The Drone Integration and Zoning Act, introduced by Senator Mike Lee (R-UT) on Wednesday, aims to transfer authority over low-flying drones to local governments such as states, cities, and Native American tribes instead of the federal government.

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The Drone Integration and Zoning Act

The Drone Integration and Zoning Act would put local authorities and property owners in charge and would let them decide what drones can do in the airspace up to 200 feet above the ground.

“The FAA cannot feasibly or efficiently oversee millions of drones in every locality throughout the country,” Lee said in a statement, according to the Hill.

“The reason that the states have sovereign police powers to protect the property of their citizens is because issues of land use, privacy, trespass, and law enforcement make sense at the state and local level. The best way to ensure public safety and allow this innovative industry to thrive is to empower the people closest to the ground to make local decisions in real time, and that is exactly what the Drone Integration and Zoning Act does.”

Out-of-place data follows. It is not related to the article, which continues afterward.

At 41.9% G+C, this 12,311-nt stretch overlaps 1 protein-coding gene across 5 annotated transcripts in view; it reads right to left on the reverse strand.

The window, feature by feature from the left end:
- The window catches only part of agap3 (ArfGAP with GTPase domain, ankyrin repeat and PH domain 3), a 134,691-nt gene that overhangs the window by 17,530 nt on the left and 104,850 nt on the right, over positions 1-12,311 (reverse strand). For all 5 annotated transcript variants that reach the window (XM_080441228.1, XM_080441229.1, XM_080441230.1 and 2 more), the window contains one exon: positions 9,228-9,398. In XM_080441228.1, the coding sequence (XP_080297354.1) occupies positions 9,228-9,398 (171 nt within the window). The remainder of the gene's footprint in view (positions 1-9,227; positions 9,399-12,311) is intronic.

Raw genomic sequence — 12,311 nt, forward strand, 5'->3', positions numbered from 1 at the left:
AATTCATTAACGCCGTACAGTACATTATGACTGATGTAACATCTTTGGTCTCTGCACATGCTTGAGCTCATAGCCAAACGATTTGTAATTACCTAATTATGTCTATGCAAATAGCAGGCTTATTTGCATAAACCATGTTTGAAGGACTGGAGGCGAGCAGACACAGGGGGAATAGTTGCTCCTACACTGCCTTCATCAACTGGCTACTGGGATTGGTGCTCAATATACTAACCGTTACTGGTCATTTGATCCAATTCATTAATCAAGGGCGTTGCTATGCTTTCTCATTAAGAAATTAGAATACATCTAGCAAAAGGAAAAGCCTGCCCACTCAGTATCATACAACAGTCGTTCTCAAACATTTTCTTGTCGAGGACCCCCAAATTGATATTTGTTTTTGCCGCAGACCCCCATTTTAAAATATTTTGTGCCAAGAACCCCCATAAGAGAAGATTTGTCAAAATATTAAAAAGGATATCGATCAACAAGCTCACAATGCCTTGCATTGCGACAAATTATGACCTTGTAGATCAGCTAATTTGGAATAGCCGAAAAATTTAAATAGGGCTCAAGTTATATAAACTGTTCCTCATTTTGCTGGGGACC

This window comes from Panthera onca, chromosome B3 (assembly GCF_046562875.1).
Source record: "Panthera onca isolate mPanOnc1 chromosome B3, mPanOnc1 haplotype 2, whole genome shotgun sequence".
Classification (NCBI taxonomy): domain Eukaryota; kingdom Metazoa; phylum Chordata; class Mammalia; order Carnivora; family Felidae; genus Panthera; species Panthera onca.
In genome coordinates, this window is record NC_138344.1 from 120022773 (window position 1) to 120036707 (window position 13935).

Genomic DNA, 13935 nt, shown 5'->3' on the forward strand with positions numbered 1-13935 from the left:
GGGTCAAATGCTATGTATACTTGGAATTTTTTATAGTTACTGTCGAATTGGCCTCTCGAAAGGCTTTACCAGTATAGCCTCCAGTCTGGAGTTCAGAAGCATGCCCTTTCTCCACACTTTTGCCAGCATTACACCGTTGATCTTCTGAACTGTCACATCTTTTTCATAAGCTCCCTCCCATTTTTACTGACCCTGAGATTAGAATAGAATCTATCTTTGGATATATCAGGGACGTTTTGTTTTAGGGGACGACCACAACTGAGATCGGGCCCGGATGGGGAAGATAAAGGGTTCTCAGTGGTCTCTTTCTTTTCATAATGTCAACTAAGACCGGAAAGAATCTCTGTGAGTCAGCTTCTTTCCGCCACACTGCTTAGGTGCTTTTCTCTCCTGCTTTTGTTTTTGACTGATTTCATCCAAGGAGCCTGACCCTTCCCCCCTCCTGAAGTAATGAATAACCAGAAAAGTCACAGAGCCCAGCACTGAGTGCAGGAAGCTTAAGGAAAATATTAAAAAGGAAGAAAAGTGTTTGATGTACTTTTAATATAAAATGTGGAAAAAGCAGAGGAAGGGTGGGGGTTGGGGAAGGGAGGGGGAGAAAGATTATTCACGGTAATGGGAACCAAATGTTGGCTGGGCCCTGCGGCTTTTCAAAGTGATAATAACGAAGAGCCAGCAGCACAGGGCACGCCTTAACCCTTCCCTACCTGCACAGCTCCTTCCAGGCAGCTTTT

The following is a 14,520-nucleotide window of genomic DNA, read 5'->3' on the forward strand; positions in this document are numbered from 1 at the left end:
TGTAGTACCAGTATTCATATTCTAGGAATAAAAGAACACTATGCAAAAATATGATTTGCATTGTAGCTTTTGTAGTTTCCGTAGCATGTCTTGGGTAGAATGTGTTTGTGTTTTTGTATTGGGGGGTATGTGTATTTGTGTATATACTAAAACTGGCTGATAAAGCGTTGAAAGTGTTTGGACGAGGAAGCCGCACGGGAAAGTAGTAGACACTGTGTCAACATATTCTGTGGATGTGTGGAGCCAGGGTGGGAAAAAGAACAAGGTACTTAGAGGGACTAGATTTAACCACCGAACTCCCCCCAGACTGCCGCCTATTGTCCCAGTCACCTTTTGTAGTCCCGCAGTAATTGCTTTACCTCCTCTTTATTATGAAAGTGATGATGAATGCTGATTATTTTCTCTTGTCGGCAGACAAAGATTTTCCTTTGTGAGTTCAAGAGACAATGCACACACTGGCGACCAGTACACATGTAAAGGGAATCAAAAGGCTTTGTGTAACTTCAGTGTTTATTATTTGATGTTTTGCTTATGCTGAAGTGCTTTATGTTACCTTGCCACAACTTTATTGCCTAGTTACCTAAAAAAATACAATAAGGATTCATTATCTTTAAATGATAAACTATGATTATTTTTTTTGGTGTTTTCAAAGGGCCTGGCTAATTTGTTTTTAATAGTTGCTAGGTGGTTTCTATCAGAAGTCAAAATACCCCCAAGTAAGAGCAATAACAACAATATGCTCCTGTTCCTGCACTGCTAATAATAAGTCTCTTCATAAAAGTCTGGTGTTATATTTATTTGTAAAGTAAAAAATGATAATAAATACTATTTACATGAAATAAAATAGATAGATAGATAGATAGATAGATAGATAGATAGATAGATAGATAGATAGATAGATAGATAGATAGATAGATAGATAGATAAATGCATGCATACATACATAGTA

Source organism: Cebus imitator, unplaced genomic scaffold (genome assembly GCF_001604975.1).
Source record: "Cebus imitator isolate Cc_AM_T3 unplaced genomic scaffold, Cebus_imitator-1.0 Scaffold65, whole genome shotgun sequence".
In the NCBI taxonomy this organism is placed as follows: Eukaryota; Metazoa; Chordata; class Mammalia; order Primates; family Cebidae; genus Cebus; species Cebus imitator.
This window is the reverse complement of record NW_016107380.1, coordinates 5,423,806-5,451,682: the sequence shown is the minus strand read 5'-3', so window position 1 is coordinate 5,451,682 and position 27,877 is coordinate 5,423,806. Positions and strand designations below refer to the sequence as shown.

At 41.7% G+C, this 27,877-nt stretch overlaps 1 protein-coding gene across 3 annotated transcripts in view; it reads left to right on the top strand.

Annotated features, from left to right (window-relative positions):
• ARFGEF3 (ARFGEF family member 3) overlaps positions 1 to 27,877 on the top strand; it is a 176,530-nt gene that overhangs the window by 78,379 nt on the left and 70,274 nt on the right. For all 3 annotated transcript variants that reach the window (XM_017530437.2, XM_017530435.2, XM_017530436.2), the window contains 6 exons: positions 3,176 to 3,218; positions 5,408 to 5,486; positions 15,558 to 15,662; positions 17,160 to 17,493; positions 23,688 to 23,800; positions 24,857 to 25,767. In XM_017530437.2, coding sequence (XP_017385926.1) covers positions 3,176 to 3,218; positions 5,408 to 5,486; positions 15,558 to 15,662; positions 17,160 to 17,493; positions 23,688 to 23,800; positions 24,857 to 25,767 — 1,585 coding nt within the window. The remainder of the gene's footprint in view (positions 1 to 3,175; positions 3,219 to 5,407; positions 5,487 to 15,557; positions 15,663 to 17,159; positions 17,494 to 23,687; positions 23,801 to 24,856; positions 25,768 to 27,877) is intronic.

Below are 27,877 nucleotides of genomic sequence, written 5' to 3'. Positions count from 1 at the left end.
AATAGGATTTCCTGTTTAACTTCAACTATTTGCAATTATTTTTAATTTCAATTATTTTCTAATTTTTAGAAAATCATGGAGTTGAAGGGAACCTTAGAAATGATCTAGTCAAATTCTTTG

The proposed bill would leave airspace above 200 feet under the authority of the Federal Aviation Administration (FAA). The Drone Integration and Zoning Act is very similar to the 2017 Drone Federalism Act that was also sponsored by Senator Lee. However, that bill never made it out of the committee.

The FAA has warned against local and state authorities developing their own set of drone rules, as it would lead to a patchwork of rules that would make it difficult for drone pilots to know where they can fly. It would also “severely limit the flexibility of the FAA in controlling the airspace and flight patterns, and ensuring safety and an efficient air traffic flow.”

This is the second proposed bill this year that threatens the drone industry and our use of drones. Earlier this year, we reported on the American Security Drone Act that aims to prevent federal funds to be used to purchase drones from a number of countries, including China.

What do you think about the Drone Integration and Zoning Act? Let us know in the comments below.

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